Molecular and biochemical diagnosis of Salmonella in wastewater
AbstractThis study aimed to employ biochemical and molecular assays to detect and diagnose Salmonella in wastewater. For this reason, two water samples were collected from Alexandria wastewater treatment plant (S1) and septic tank of a hospital at Alexandria governorate (S2). Selective culture media specific for Salmonella were used to grow and purify a number of isolates from water samples. Direct plate count revealed a high frequency of Salmonella cells in sample S2 than S1. As a confirmatory, species-specific PCR assay was performed for 17 randomly selected bacterial isolates from both water samples. Positive-PCR Salmonella isolates (5 from S1 and 4 from S2) were subjected for identification using API 20E biochemical identification kit. Among various examined antibiotics, rifamycine was the most effective antimicrobial agent on Salmonella isolates.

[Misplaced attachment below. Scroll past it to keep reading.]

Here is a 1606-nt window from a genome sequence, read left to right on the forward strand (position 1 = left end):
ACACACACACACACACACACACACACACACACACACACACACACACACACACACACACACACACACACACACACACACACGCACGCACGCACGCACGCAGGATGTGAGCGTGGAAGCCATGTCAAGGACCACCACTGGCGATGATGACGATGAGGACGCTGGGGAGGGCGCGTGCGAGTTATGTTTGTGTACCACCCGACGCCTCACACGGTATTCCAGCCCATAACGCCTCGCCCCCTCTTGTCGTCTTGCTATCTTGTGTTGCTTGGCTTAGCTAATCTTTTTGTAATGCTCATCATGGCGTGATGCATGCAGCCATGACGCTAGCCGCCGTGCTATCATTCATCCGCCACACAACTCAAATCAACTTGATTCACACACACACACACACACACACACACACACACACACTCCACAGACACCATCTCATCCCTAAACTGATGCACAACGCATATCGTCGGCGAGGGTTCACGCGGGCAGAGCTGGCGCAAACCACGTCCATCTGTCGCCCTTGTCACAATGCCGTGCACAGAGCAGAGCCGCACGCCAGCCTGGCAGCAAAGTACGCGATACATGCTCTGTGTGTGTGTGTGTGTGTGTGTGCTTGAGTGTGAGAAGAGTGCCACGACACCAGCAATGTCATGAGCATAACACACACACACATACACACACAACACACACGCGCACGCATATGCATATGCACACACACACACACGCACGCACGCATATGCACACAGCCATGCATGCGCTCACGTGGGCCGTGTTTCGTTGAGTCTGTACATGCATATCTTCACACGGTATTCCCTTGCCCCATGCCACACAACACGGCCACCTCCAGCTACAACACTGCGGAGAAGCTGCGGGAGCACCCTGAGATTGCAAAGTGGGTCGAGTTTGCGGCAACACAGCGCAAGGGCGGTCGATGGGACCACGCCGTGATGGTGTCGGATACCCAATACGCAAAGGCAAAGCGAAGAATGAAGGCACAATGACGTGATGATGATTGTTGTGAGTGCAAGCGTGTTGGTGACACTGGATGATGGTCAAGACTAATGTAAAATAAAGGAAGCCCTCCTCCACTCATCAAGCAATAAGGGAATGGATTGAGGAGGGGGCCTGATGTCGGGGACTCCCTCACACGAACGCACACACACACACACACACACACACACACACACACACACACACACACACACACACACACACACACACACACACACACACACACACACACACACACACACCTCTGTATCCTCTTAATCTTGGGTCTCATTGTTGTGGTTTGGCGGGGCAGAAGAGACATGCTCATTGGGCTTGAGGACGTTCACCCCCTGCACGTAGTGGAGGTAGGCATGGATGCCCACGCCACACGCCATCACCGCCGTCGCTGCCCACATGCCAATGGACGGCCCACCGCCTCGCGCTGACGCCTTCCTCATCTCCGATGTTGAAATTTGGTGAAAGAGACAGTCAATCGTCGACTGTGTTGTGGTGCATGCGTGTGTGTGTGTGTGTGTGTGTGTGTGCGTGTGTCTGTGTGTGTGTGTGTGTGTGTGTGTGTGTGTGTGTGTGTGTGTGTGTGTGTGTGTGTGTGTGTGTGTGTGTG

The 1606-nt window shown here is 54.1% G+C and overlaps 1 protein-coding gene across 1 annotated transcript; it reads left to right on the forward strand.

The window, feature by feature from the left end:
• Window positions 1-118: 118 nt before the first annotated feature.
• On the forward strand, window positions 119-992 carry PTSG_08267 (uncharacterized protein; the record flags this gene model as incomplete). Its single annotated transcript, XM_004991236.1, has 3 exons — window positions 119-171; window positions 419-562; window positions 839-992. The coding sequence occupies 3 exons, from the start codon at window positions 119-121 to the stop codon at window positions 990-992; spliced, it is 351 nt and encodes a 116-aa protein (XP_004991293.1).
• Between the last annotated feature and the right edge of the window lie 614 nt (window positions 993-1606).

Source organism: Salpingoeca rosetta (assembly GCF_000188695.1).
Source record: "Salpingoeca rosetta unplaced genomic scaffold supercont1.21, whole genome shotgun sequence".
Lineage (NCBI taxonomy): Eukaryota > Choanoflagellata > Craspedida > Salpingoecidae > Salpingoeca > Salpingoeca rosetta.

Subsequently, PCR-RFLP of 16S and 23S rDNA genes, Rep-PCR fingerprinting and plasmid profile were employed to recognize among isolates. Out of nine examined restriction endonucleases, HinfI, HincII and HaeIII were the most discriminative enzymes which allowed clear differentiation among isolates, while PCR-RFLP of 23S rDNA was most discriminative than 16S rDNA. Higher levels of polymorphism and specificity were achieved by reproducible genomic fingerprints of Rep-PCR. However, poor discrimination results were achieved by employing plasmid profile assay.